Conservationists step up efforts to stop encroachers

Simon Bagire has lived in Kandandangobya Forest Reserve in Hoima District for more than 50 years. He has a four-roomed semi-permanent house which he constructed on a four-acre piece of land. Bagire also grows crops on the land. “I was born here and I have lived in Fort Portal all my life. I have never been threatened with eviction although I know I am in a forest reserve,” Bagire, a father of seven and a resident of Busanga village, says.

In case he is evicted, Bagire says he is willing to vacate and find an alternative piece of land. He is among thousands of people in Bunyoro region that have encroached on protected forests. There are more than 43 central forest reserves in the region covering 187,281 hectares. The region is endowed with a rich biodiversity which is in protected sites, private and communal land.

Losses
However, according to conservationists, the region is fast losing its natural forest cover. Encroachers cultivate, graze and settle in central forest reserves. It is also common for people to harvest timber, burn charcoal, collect firewood and poach animals.

The government has ordered National Forest Authority (NFA) officials to start evicting encroachers to end the persistent destruction of forests. Addressing leaders from Bunyoro and Tooro regions, the Water and Environment minister, Mr Ephraim Kamuntu, said increased destruction of forests reserves had led to drastic climatic changes. Mr Kamuntu said President Museveni wanted all encroachers to vacate the forests with immediately to preserve the forests.

In an interview with the Daily Monitor, the executive director of NFA, Mr Michael Mugisa, says they have introduced a multi-pronged approach, which includes sensitisation, mobilisation and involving various stakeholders to appreciate the magnitude of encroachment and its implications. “I am pleased that some encroachers have voluntarily vacated some forests. For those that refused, the law will take its course. We shall arrest and prosecute them because their activities are illegal,” Mr Mugisa says. Some encroachers, however, claim they acquired the land in forest reserves with approval of district land boards.

Mr Mugisa says such titles are illegal, adding that the ministry of Lands has a right to terminate them. Mr Kennedy Mugume, the assistant project officer of the Midwestern Regional Anti-Corruption Coalition, an agency in Bunyoro that curbs illegalities in the forestry and wildlife sectors, says many encroachers know that they are settling on the reserves illegally. “The boundaries of some forests are unclear. Communities neighbouring the reserves use this as an excuse to encroach on the forests on the pretext that there is no clear boundary between their land and the reserve,” Mr Mugume says.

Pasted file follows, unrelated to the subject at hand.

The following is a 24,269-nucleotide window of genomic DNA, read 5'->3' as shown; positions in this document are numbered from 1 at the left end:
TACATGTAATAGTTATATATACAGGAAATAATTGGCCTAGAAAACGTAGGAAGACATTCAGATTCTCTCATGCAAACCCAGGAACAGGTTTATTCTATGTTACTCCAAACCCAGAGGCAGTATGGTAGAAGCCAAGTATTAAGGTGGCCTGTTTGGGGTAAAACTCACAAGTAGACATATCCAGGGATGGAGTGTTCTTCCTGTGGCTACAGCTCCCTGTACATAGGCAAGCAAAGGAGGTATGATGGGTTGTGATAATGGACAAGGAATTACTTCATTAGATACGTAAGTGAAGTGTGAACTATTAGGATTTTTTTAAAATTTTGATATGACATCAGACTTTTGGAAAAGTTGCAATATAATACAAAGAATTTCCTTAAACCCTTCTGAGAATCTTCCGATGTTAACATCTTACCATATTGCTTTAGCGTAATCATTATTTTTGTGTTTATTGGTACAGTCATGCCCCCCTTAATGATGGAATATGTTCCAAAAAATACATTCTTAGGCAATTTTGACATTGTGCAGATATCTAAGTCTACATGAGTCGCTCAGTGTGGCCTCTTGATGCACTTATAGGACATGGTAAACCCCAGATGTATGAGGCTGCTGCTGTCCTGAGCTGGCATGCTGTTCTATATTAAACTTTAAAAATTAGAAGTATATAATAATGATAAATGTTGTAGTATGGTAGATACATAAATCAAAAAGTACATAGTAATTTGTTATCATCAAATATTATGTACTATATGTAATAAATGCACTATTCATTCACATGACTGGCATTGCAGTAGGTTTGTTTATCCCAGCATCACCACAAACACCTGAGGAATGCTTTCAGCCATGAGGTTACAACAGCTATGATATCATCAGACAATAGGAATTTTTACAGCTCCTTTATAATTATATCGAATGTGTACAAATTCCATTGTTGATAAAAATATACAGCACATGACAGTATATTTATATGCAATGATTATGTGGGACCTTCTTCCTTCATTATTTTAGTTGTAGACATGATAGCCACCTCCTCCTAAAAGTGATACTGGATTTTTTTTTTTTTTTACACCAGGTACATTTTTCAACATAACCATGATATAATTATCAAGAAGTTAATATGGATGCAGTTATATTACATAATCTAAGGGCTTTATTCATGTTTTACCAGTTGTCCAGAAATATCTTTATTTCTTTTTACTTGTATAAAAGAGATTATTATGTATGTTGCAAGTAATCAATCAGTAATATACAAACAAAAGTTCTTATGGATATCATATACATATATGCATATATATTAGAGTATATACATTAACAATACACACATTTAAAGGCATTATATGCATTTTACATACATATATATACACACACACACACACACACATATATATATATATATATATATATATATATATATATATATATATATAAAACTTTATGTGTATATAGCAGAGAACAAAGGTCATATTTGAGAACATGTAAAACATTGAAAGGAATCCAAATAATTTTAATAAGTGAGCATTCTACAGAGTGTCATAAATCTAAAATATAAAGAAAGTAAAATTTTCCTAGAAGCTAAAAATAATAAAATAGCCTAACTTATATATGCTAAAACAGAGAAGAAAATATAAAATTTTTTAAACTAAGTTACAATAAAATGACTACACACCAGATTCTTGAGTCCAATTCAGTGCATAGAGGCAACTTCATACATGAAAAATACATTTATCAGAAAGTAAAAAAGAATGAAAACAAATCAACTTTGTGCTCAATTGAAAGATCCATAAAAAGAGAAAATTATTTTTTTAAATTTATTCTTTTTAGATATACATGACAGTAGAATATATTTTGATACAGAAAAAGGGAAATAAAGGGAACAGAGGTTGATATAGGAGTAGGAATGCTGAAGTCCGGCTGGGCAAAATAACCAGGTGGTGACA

Mirac has advised NFA to promote collaborative forest management in which communities neighbouring are directly involved in planning and conserving the forests. Conservationists have also started offering incentives to private owners of natural forests to support them to conserve forests.

Chimpanzee Wildlife Conservation Sanctuary Trust (CSWCT), a civil society organisation, which operates in the Albertine Rift valley forests, is paying 342 owners of private natural forests in Hoima and Kibaale districts. “The payment for Ecosystem Services Scheme aims at generating additional and sustainable finance for biodiversity conservation,” Mr Paul Hatanga, the CSWCT conservation project manager, says.

Under the scheme, the environmentalists pay Shs70,000 per hectare of the forest conserved per year. The four-year project, which started in 2010, is funded by The United Nations Environment Programme’s Global Environment Facility and is implemented by the National Environmental Management Authority. But in some cases, private owners are frustrated. Mr Boniface Rwangiira, the LCI chairperson of Mparangasi village in Kyabagambire Sub-county, says his neighbours do not want his forest because they say it habours baboons and monkeys that destroy their gardens.

“They have burnt it(forest) twice. They want me to cut it down,”Mr Rwangiira says. Despite warnings of eminent environmental disasters, some encroachers are unwilling to vacate. “We are not going anywhere because it is only Museveni who can evict us,” Mr Philip Bikorwa, the chairperson of encroachers in Kangombe Reserve, says.

In an effort to expose the extent, manifestations and implications in Uganda’s forestry sector, Anti-corruption Coalition of Uganda conducted an action research between 2007 and 2012 about selected forests in the Albertine corridor.

“Most illegal activities found in the sampled forests and wildlife areas were associated with corruption, including bribery and kickbacks, populist politics, … and institutional governance failures,” the report, released last July, reads in part.

SOURCE: www.monitor.co.ug

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